• New regulatory roles for long noncoding RNAs (lncRNAs): antisense transcripts and their mechanism of action as gene expression modulators, specially acting as epigenetic regulators at the chromatin level in both physiological and disease state. In many instances, these lncRNAs function by interacting and guiding chromatin remodelling complexes (including both DNA and histone modifiers) towards their target sites in the genome to exert gene activating or repressing roles. Their dysregulation is at the basis of a variety of pathologies, including cancer.

 

  • Oncofetal lncRNAs:  function of certain lncRNAs in maintaining undifferentiated, highly proliferative states during  normal tissue development and how their expression is reactivated in cancer to sustain cancer cell stemness. 

 

  • RNA-RNA interactions and their impact in fundamental cellular processes, such as microRNA biogenesis. A variety of proteins can fine-tune the processing and maturation of specific miRNA sequences both in the nucleus and the cytoplasm. The team investigates how certain lncRNAs can also influence miRNA production through direct RNA-RNA interaction by enhancing or interfering with the Microprocessor machinery.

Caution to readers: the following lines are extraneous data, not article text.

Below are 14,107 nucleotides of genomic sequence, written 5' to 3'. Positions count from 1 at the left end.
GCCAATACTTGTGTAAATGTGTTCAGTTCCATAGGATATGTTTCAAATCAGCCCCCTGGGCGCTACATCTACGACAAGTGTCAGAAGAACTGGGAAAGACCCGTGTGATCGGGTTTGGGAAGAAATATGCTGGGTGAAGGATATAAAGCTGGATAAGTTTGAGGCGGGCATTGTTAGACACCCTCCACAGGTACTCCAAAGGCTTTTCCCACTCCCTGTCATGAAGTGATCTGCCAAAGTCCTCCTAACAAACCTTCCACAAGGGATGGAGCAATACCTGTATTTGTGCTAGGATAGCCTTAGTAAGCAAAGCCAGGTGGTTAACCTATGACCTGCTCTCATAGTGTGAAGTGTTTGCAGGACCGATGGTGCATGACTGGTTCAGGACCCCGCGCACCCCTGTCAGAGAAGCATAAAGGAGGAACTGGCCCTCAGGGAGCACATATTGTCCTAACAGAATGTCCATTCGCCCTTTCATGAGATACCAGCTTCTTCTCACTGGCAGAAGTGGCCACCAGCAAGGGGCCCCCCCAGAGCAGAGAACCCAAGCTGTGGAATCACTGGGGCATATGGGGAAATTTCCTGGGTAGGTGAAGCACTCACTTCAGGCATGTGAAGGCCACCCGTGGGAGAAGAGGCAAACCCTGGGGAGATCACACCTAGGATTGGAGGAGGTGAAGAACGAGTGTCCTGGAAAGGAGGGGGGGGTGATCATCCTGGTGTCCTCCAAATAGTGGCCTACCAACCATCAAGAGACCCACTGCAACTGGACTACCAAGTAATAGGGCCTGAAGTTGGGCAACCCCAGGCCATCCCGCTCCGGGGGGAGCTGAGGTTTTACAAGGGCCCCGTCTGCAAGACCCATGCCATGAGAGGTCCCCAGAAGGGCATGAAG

• Molecular basis of Rett Syndrome: profile of the alterations in the noncoding transcriptome contributing to this severe neurodevelopmental disease. The brain is the tissue where the RNA-dependent regulatory mechanisms display their highest level of complexity.  Both murine and human models of the syndrome are used to investigate how changes in specific ncRNA species help define the physiopathology of the syndrome.